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                                                                    37
   (Sampling sites are shown by
    small-sized numbers.
                 N
                                    100
                                                             100 50
  Figure 14.   Sampling sites and fluoride concentrations  (ppm)  for grass
              specimens collected in Garrison area on April  15,  16,  and
              17. 1967.
This pattern 1s consistent with the growing season for grass and, in general, with
the seasonal fluctuations in production rate for the Rocky Mountain Phosphates,  Inc.,
plant.  During time of rapid grass growth the concentration of fluoride  is lower
than during periods when growth 1s static, even though fluoride exposure  continues.
Further reason for the observed pattern is the greater production rate for the
Rocky Mountain Phosphates, Inc., plant reported for the winter season than for the
summer.  Seasonal fluctuations of fluoride content in grass from the three
locations are depicted in Figure 15.

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              Table  1.  CONCENTRATION OF FLUORIDES IN GRASS SAMPLES
                        IN GARRISON, MONTANA, AREAa(ppm)
Garrison
Date of North
Collection Station
6/17/63
10/16/63
4/19/65
7/15/65
8/11/65
8/31/65
10/15/65
11/17/65
12/17/65
1/12/66
2/9/66
3/15/66
4/11-12/66
5/9/66
6/2/66
6/30/66
7/28/66
8/29/66
9/26/66
10/26/66
11/23/66
12/21/66
1/20/67
2/16/67
2/24/67
3/21/67
4/25/67
5/23/67
6/23/67
2
55
79
7
10
-
8
20
92
170
564
860
130
193
45
14
8
52
28
33
63
141
380
327
-
660
121
74
28
Garrison
East
Station
8
320
47
15
11
17
77
148
132
220
416
1450
750
340
434
159
154
412
246
355
1000
1750
-
-
2530
1750
1283
880
182
Garrison Garrison
South West
Station Station




2
10
53



767
870
175
273

30
75
235
151
78 95
231 26
484 362
695 380
450 230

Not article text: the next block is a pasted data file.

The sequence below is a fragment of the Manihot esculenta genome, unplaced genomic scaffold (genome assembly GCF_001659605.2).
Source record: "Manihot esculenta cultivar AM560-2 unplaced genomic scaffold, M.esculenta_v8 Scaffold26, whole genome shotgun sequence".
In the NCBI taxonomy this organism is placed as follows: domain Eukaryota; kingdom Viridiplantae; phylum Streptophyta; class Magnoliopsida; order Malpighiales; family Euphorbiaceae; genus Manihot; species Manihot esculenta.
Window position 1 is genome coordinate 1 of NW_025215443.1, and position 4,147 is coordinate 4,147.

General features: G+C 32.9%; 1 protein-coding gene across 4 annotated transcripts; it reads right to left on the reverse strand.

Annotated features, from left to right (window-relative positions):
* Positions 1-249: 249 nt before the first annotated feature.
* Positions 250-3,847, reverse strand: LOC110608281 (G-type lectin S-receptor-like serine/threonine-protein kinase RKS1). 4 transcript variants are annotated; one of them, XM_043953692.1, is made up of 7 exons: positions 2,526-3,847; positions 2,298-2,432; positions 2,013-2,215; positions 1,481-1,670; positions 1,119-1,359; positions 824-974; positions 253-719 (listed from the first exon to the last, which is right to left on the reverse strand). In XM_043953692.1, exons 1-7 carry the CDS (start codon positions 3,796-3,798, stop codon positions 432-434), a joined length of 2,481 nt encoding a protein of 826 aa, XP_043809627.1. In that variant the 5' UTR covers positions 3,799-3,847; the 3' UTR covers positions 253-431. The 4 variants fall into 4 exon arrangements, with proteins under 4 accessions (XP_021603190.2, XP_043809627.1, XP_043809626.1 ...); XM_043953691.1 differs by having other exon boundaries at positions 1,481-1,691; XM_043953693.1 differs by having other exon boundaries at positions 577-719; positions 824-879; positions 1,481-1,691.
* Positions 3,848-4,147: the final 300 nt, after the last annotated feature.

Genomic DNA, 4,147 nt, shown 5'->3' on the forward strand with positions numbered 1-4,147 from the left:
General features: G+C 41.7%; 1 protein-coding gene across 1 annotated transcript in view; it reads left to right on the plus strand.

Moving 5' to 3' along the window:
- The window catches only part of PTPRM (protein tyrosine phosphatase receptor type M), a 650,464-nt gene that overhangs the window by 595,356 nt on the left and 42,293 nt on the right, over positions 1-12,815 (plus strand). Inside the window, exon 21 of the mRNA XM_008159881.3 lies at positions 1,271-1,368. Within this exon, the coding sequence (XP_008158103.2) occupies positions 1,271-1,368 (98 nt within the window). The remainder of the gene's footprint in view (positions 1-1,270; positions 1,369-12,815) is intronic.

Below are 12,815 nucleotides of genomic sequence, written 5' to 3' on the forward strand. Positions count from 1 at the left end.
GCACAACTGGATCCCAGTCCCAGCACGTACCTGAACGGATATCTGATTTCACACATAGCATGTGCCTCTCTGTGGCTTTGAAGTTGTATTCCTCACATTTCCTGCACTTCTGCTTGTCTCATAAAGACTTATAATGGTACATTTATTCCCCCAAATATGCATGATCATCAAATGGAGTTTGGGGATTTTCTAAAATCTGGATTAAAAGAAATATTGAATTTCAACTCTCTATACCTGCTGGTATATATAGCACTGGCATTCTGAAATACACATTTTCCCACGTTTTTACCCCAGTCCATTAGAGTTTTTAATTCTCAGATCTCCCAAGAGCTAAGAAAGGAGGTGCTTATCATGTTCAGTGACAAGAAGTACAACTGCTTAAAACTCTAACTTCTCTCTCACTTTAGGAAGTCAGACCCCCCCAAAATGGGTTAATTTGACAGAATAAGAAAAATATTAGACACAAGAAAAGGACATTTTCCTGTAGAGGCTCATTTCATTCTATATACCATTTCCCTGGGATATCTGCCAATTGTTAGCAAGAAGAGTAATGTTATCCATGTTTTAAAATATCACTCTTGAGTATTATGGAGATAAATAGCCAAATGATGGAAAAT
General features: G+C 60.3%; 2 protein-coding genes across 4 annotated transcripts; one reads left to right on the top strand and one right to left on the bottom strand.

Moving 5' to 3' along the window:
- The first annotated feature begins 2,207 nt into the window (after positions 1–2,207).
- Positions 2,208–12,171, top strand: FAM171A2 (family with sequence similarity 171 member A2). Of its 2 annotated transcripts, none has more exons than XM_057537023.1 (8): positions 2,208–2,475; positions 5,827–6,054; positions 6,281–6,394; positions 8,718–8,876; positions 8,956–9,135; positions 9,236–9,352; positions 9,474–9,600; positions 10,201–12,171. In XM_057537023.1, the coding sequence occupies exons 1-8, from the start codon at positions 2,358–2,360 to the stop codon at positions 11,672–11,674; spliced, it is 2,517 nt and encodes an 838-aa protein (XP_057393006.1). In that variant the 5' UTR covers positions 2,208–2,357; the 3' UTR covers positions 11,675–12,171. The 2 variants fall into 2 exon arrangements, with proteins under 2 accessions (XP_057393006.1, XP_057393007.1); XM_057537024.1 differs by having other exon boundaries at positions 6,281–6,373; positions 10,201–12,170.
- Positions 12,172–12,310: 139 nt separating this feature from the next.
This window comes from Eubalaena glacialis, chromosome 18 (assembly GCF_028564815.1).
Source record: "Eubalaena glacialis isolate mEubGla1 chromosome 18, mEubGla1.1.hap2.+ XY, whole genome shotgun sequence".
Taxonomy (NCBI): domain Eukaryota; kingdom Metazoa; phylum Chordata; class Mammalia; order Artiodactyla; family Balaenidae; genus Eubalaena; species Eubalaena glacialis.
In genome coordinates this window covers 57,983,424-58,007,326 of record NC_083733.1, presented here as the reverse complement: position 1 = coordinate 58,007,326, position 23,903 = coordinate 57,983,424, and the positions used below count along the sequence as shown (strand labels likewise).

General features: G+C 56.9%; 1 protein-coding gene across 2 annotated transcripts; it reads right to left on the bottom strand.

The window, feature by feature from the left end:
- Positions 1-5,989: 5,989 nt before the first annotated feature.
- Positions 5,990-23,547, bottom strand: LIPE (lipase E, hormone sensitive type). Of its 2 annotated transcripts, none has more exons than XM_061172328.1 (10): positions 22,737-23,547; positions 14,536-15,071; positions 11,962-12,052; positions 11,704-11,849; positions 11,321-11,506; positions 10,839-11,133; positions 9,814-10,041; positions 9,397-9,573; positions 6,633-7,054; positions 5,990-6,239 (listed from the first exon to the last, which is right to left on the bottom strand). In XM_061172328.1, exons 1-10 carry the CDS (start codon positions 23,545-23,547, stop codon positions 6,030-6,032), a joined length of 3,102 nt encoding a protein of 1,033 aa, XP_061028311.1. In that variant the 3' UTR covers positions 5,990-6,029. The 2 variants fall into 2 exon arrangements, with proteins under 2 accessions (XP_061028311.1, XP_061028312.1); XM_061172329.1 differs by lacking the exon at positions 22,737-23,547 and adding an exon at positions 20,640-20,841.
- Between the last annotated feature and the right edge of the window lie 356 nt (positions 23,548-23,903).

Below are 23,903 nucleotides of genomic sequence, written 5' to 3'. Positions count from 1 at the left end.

97 598
531 393
176 68
10
Garrison
West
Meadow Jens Deer Lodge

















13
8
161 67 0
316 14 0
590 83
14
340 200 70

106 198 25
380 51 61
68 22 17
28 9 2
aSamples collected and analyzed by Montana State Board of Health.

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E
Q.
Q.
   2,500
   2,000
    1,500
     ,000
      500
               GARRISON  EAST  STATION
               (1-1/3 miles from  RMP)
                  
         JUNE     0     AMJJAS  ONDJFMAMJJ  A SONDJFMAMJJA
O


O
     ,000
      500
                     > f~\
               GARRISON  NORTH  STATION
               (1-1/3  miles  from RMP)
    1 ,000
      500
         JUNE     0      AMJJAS   ONDJFMAMJJASONDJFMAMJJA
                  ir*  ) i  iiir
              GARRISON WEST STATION
               (5 miles from RMP)
         JUNE     0
            1963
                         AMJJAS OND

                               1965
JFMAMJJASOND
          1966
JFMAMJJA

      1967
                  Fluoride concentrations  in grass specimens from Garrison area,
                  1965-1967.
 36

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       The concentrations of fluoride found in grass  specimens  from the Deer Lodge
and Jens stations (map locations 16 and 42) are generally lower than those  from
the other stations.   The Jens and Deer Lodge stations are located farther from
the Rocky Mountain Phosphates, Inc., plant than are the other stations.

       Some 50 grass specimens were collected in the  Garrison area April  15 to 17,
1967, by personnel of the Public Health Service and the Montana State Board of
Health.  Thirty-five of the Powell County specimens,  selected to give good
geographic distribution, were analyzed for fluoride content in  Public Health